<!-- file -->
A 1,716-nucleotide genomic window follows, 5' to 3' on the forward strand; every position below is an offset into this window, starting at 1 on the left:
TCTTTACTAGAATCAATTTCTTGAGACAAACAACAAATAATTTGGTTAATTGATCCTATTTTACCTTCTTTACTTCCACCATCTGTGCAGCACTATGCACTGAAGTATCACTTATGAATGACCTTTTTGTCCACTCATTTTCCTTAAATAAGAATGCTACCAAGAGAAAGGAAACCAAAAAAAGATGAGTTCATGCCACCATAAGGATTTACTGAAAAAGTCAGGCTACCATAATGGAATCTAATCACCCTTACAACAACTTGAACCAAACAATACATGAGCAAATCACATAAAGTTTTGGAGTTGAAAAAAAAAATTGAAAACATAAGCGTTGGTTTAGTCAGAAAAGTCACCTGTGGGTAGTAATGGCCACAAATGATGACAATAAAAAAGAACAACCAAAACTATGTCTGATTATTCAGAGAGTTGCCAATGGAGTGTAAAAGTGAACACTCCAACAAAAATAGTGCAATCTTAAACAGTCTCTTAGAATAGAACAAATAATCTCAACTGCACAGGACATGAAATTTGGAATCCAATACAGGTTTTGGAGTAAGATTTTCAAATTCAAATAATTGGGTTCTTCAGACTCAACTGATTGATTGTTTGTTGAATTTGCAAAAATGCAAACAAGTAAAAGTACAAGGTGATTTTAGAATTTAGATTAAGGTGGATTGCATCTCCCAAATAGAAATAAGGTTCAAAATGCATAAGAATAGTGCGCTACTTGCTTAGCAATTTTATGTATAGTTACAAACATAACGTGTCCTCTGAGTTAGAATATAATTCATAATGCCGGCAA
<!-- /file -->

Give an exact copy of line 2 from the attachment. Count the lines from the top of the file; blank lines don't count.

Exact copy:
TCTTTACTAGAATCAATTTCTTGAGACAAACAACAAATAATTTGGTTAATTGATCCTATTTTACCTTCTTTACTTCCACCATCTGTGCAGCACTATGCACTGAAGTATCACTTATGAATGACCTTTTTGTCCACTCATTTTCCTTAAATAAGAATGCTACCAAGAGAAAGGAAACCAAAAAAAGATGAGTTCATGCCACCATAAGGATTTACTGAAAAAGTCAGGCTACCATAATGGAATCTAATCACCCTTACAACAACTTGAACCAAACAATACATGAGCAAATCACATAAAGTTTTGGAGTTGAAAAAAAAAATTGAAAACATAAGCGTTGGTTTAGTCAGAAAAGTCACCTGTGGGTAGTAATGGCCACAAATGATGACAATAAAAAAGAACAACCAAAACTATGTCTGATTATTCAGAGAGTTGCCAATGGAGTGTAAAAGTGAACACTCCAACAAAAATAGTGCAATCTTAAACAGTCTCTTAGAATAGAACAAATAATCTCAACTGCACAGGACATGAAATTTGGAATCCAATACAGGTTTTGGAGTAAGATTTTCAAATTCAAATAATTGGGTTCTTCAGACTCAACTGATTGATTGTTTGTTGAATTTGCAAAAATGCAAACAAGTAAAAGTACAAGGTGATTTTAGAATTTAGATTAAGGTGGATTGCATCTCCCAAATAGAAATAAGGTTCAAAATGCATAAGAATAGTGCGCTACTTGCTTAGCAATTTTATGTATAGTTACAAACATAACGTGTCCTCTGAGTTAGAATATAATTCATAATGCCGGCAA